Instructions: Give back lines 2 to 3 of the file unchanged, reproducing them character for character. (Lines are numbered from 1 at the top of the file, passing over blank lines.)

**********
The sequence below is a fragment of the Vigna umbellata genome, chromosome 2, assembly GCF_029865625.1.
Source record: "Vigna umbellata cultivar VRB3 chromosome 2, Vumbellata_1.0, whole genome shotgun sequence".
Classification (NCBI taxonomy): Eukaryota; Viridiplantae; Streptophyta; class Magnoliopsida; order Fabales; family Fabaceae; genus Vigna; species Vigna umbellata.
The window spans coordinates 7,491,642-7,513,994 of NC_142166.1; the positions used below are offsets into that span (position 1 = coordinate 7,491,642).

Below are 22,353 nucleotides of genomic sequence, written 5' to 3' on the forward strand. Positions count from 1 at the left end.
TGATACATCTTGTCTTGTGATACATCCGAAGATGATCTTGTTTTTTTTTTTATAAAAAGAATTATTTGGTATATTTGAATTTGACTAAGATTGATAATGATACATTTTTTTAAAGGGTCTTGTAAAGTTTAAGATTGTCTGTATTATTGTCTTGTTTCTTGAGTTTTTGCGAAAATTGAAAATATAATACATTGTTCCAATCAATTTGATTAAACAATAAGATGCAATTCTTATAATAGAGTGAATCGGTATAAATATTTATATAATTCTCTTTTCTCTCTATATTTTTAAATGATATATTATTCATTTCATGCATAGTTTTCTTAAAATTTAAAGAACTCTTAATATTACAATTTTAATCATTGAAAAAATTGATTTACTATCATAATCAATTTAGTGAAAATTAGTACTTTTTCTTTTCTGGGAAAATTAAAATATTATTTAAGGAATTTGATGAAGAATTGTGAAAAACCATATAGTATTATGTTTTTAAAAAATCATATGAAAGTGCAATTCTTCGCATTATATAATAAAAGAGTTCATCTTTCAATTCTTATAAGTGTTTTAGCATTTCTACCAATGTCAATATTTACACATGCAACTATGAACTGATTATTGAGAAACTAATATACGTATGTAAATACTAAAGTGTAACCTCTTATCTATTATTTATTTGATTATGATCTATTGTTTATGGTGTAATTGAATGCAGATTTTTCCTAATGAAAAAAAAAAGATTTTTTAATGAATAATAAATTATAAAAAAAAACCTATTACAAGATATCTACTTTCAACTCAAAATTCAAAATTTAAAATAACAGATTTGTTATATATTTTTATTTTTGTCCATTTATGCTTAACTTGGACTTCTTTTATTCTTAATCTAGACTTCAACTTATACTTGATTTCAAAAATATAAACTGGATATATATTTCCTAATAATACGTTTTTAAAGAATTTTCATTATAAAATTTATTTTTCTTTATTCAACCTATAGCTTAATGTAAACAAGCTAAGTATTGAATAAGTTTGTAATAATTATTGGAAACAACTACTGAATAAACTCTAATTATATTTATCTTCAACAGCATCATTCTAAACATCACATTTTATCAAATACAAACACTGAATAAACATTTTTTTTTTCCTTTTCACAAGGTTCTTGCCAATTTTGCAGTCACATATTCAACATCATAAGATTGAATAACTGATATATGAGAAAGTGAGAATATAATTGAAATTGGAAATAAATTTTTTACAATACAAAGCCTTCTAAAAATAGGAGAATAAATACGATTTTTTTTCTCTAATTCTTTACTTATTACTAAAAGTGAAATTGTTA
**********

Source record: "Vigna umbellata cultivar VRB3 chromosome 2, Vumbellata_1.0, whole genome shotgun sequence".
Classification (NCBI taxonomy): Eukaryota; Viridiplantae; Streptophyta; class Magnoliopsida; order Fabales; family Fabaceae; genus Vigna; species Vigna umbellata.